"I can perceive well the state of my country and my city and I have the wish to have a personal contribution in changing that.”
See how Gor in Gyumri, Armenia and the youth group of many former sponsored children are transforming their community, one family at a time!
I had the opportunity to visit Armenia this past winter where I saw the haunting effects of the past—the wars, the Soviet occupation, and a devastating earthquake. But I also saw great pride in all things Armenian, unceasing hospitality, and hearts filled with compassion.
Despite the hardships of their past, I have great hopes for the future of Armenia and can sum it up in one word—Gor.
Gor, rhymes with Thor, and in common with that Norse god, Gor in Armenian means a loud noise, like thunder.
Despite his thunderous name, Gor Torosyan speaks softly. Children eagerly climb into his lap and use the diminutive version of his name—Gorik.
But his quiet nature masks his powerful spirit.
“I am passionate. I am devoted because I can perceive well the state of my country and my city and I have the wish to have a personal contribution in changing that,” says the 26-year-old from Gyumri, Armenia.
He and his fellow youth group members in a church supported by World Vision have dedicated themselves to changing the world around them.
The local church started this particular youth group two years ago. Gor first got acquainted with World Vision and its mission in 2010 during summer youth camps where he served as a camp counselor.
World Vision provided the youth with things like leadership training and project management skills. World Vision also worked with the clergy, teaching them to care for social needs in the community around them. That training made its way to the youth in Gor’s group.
They started with small charity projects such as clothing giveaways, making food packages for vulnerable families, and tutoring local children. But they wanted to do more.
“We perceived a greater need,” says Gor. The group hatched a plan to purchase a home for a family in extreme need.
In 1988, a devastating earthquake wiped out much of Gyumri. Families in the area who lost homes were placed on a list to receive new shelter. Twenty-seven years later, that list still exists.
But Gor and friends wanted to target the families who weren’t even included on the list and had no hope of ever receiving a new shelter from the government. They might have been sharing a home with another family when the earthquake struck, or they might not have been registered, so they couldn’t be listed to receive a new shelter.
Gor and the youth group needed to raise $15,000 to purchase a new home for a family. They formulated a plan to print 15,000 greeting cards and sell them for $1 each. They involved local businesses, the government, members of the community, and other youth across the country.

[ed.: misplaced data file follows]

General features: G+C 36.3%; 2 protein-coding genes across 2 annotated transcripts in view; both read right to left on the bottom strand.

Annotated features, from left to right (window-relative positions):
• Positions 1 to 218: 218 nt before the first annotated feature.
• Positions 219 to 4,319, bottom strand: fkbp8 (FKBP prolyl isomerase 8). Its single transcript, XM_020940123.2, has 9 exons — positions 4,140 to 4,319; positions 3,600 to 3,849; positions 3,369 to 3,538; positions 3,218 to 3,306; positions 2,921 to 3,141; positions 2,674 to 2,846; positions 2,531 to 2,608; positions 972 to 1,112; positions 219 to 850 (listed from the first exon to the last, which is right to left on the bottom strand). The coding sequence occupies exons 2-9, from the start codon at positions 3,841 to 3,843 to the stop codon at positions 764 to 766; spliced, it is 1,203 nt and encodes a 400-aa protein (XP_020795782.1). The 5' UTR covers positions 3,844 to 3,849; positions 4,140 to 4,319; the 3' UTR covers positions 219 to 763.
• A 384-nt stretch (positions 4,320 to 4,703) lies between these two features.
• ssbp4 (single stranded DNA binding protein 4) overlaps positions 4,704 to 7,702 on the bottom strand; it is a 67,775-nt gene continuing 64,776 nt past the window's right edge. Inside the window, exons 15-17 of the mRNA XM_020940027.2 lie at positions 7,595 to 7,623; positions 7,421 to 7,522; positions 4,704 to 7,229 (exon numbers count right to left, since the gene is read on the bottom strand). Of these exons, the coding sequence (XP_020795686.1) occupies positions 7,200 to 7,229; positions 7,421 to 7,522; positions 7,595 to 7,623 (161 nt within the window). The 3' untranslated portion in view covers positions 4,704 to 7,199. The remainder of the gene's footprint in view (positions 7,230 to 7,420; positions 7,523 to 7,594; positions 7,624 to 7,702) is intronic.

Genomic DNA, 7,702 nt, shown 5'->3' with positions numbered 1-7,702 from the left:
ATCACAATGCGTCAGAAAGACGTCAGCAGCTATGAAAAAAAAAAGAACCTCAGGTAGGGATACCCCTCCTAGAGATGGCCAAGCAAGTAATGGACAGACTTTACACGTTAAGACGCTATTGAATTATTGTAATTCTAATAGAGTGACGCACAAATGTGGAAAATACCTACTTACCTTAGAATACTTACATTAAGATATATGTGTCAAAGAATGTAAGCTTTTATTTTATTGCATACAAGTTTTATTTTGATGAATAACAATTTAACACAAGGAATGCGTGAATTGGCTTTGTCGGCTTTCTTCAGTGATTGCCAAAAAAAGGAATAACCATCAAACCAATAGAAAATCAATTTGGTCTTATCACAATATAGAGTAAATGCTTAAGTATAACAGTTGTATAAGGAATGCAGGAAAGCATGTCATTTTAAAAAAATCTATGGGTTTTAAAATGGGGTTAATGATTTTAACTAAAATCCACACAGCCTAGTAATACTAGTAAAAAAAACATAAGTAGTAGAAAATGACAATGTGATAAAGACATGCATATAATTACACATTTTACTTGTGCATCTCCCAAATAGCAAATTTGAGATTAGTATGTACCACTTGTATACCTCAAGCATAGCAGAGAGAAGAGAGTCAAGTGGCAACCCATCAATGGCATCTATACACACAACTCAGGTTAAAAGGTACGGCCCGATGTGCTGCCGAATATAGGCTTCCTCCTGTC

Meanwhile they did research on the families with the greatest needs and finally narrowed it down to two. They couldn’t choose, so with the archbishop they held a lottery. Then in December 2013, they went to see the family who had told the youth their biggest need: two weeks’ worth of firewood.
The family couldn’t raise their dreams higher than that. They really had no hope.
Gor and his friends said they couldn’t grant the family’s wish for firewood, but instead handed them the deed to their own home.
In 2014, Gor and the group did it again, this time for the other family who hadn’t won the lottery the first year. Gor says it was easier the second year to raise the money because the businesses, government, and community knew the goal and stood behind the youth.
While in Armenia, I met the second family who received a new home. Tehmineh, the mother, told me, “Had we worked for our entire lives, we would not have been able afford [a place like this]. It was something totally out of our reach.”
Because of youth like Gor, I know that even once World Vision’s programs end in this area, the future is in good hands. He says, “Wherever there is a desire, a wish, almost anything can be achievable. Very little is impossible.”
That drive and that determination rumbles across Armenia, a country of so many setbacks, because of young men like Gor—whose name means thunder—a super hero who is defeating the odds.
Join us in bringing hope to families and communities in Armenia. Sponsor a child today!
Read more stories from our Bloggers Trip to Armenia.